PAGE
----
In 2014, US electric utilities spent $103 billion on system upgrades and expansions; this year, the industry is on track for $110 billion in capital expenditures. Guidance and announced projects suggest a similar level of investment in 2016.
Last week, I attended the Edison Electric Institute’s 50th Annual Financial Conference, a must-attend event for industry insiders and analysts who cover the space. This three-day conference gives investors an invaluable opportunity to identify emerging trends and opportunities—specifically, the focal points of the industry’s robust capital expenditures.
Here’s a quick rundown of my main takeaways from the conference, based on my almost 30 years of covering utility stocks and an intense few weeks wading through earnings reports and calls for the more than 200 essential-service companies in our Utility Report Card.
This year’s conference involved a lot less waiting around than other conferences we’ve attended. Attendees had ample opportunity to pepper top executives with questions—and I took full advantage. There wasn’t even a line for coffee, my preferred energy source at these events.
In contrast, the National Association of Publicly Traded Partnerships’ MLP investor conference, which we attended and covered in Energy & Income Advisor, featured jam-packed presentations and breakout sessions–a testament to master limited partnerships’ popularity (MLP) in May 2015.
Resilient business models, high yields and solid growth prospects aside, electric utilities evidently don’t elicit the same degree of enthusiasm among income-seeking investors.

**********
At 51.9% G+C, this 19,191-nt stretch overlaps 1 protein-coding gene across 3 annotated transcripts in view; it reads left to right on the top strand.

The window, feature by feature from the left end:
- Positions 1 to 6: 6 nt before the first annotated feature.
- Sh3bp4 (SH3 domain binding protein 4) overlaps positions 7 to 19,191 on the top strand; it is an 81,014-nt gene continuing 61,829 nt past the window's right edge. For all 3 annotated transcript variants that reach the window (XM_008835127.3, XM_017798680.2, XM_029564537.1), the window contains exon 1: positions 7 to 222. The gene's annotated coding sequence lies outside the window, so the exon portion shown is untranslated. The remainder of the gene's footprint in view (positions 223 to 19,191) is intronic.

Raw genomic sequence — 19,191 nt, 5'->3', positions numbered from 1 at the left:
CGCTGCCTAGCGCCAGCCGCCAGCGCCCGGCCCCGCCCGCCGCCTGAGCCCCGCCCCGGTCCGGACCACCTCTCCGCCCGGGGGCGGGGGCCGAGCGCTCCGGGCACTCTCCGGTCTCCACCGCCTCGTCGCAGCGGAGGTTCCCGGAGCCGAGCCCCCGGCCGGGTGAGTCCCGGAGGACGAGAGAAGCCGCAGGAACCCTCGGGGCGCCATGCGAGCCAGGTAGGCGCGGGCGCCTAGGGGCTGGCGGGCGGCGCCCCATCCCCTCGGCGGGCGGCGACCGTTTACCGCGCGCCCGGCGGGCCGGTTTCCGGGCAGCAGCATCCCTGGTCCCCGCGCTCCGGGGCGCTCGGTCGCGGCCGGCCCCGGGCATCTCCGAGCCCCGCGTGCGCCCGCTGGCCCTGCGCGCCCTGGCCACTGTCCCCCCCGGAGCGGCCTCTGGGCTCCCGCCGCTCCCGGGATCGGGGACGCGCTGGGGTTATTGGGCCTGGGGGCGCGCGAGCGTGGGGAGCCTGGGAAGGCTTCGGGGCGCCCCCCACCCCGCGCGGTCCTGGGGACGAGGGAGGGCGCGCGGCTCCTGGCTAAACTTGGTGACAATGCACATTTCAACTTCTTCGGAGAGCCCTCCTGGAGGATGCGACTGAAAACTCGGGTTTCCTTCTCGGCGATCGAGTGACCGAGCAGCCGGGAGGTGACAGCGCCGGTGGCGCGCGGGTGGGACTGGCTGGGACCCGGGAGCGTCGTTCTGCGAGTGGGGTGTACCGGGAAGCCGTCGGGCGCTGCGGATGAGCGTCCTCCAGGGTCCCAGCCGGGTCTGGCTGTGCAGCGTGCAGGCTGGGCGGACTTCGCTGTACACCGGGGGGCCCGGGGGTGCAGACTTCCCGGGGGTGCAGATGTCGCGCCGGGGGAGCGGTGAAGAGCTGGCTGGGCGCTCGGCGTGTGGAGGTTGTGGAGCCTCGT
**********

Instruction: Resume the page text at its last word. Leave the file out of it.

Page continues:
The billionaires’ investing secret to buy what’s out of favor and sell when anything becomes too popular. Although a well-attended industry conference doesn’t necessarily signal a peak, the rapid expansion of the National Association of Publicly Traded Partnerships’ annual MLP investor conference, which in recent years had relocated from the Northeast to Florida, reflected the amount of speculative capital flowing into the space.
The sparse crowd at the Edison Electric Institute’s conference hardly guarantees big profits for utilities and their shareholders over the next six months. But solid third-quarter results and valuations that remain slightly below the sector’s long-term average suggest there are opportunities to be had.
Fixed-income investors easily outnumbered equity-focused analysts and portfolio managers in attendance—another sign that the utility sector remains as sleepy as ever.
Not surprisingly, CEOs and other executives from electric utilities repeatedly argued that their companies were ahead of the curve on disruptive technologies such as solar power and energy storage.
But Tom Werner, CEO of solar-power developer SunPower Corp (NSDQ: SPWR), also dismissed the “noise and rhetoric” on “popular blog sites” and called idea that utilities are slow-moving dinosaurs destined for extinction “a myth.” Werner emphasized that the industry remains on “the leading edge” of a push for cost-effective, cleaner and more reliable electricity.